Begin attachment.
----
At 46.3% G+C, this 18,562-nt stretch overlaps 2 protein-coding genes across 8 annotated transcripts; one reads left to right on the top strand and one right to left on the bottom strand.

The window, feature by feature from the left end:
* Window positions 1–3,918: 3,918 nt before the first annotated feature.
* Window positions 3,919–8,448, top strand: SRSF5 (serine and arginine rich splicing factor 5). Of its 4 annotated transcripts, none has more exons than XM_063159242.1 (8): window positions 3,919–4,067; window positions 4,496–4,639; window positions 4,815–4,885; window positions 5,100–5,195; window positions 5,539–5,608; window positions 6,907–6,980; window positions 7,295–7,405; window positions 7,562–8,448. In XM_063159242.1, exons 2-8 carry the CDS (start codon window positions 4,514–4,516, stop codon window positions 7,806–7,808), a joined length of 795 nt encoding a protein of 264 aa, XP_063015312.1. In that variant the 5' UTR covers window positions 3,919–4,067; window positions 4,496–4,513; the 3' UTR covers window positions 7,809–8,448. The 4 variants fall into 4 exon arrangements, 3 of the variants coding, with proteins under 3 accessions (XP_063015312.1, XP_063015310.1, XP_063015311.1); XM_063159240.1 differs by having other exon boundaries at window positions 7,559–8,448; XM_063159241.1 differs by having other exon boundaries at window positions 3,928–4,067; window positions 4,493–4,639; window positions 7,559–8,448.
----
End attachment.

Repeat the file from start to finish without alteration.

At 46.3% G+C, this 18,562-nt stretch overlaps 2 protein-coding genes across 8 annotated transcripts; one reads left to right on the top strand and one right to left on the bottom strand.

The window, feature by feature from the left end:
* Window positions 1–3,918: 3,918 nt before the first annotated feature.
* Window positions 3,919–8,448, top strand: SRSF5 (serine and arginine rich splicing factor 5). Of its 4 annotated transcripts, none has more exons than XM_063159242.1 (8): window positions 3,919–4,067; window positions 4,496–4,639; window positions 4,815–4,885; window positions 5,100–5,195; window positions 5,539–5,608; window positions 6,907–6,980; window positions 7,295–7,405; window positions 7,562–8,448. In XM_063159242.1, exons 2-8 carry the CDS (start codon window positions 4,514–4,516, stop codon window positions 7,806–7,808), a joined length of 795 nt encoding a protein of 264 aa, XP_063015312.1. In that variant the 5' UTR covers window positions 3,919–4,067; window positions 4,496–4,513; the 3' UTR covers window positions 7,809–8,448. The 4 variants fall into 4 exon arrangements, 3 of the variants coding, with proteins under 3 accessions (XP_063015312.1, XP_063015310.1, XP_063015311.1); XM_063159240.1 differs by having other exon boundaries at window positions 7,559–8,448; XM_063159241.1 differs by having other exon boundaries at window positions 3,928–4,067; window positions 4,493–4,639; window positions 7,559–8,448.